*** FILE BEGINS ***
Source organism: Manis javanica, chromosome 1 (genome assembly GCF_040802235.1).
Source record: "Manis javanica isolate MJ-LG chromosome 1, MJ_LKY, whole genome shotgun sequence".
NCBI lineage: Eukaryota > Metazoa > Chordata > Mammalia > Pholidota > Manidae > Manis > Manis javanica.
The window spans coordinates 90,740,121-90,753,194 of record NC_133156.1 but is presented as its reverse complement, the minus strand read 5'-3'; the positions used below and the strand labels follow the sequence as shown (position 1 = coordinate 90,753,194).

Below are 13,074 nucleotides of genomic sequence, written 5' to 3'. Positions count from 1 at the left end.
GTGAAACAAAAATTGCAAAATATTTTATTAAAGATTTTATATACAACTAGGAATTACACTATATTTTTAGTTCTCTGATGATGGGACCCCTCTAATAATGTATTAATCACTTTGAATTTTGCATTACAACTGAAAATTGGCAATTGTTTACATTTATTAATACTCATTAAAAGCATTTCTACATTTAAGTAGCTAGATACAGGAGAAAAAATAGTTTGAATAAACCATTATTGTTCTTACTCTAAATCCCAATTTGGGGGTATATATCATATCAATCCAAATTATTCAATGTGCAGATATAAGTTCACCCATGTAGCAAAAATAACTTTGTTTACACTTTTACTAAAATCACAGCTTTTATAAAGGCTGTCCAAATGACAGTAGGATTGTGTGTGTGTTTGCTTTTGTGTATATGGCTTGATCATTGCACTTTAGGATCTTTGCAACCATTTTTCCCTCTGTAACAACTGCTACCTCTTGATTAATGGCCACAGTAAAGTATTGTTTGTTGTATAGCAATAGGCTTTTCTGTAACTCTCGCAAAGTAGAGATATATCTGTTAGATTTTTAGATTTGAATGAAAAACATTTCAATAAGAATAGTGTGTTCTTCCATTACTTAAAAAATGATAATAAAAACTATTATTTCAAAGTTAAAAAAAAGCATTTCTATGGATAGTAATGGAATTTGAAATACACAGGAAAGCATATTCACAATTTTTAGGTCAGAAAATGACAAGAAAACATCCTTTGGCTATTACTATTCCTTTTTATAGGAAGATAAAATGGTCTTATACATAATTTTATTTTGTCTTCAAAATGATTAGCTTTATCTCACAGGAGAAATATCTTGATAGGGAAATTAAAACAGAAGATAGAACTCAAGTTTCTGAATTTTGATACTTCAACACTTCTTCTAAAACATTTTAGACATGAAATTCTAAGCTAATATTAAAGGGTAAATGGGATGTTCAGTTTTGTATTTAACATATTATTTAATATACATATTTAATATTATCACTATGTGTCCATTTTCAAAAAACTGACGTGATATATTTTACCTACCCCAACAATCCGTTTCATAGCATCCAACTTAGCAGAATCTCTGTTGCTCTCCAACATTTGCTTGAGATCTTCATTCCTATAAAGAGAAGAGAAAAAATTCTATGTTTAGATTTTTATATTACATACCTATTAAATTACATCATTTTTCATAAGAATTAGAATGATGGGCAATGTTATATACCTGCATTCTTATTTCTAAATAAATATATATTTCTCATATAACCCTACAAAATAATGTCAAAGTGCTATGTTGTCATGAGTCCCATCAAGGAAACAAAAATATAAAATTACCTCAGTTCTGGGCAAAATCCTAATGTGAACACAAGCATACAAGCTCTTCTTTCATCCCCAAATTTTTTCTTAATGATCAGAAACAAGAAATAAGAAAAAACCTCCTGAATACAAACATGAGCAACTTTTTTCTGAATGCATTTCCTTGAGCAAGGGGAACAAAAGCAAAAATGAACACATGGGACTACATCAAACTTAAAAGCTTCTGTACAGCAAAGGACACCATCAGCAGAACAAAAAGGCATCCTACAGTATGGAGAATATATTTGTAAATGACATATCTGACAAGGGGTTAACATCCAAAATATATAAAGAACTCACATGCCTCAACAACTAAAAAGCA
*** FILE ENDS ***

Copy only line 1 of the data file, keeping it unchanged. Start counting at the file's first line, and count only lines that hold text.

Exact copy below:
Source organism: Manis javanica, chromosome 1 (genome assembly GCF_040802235.1).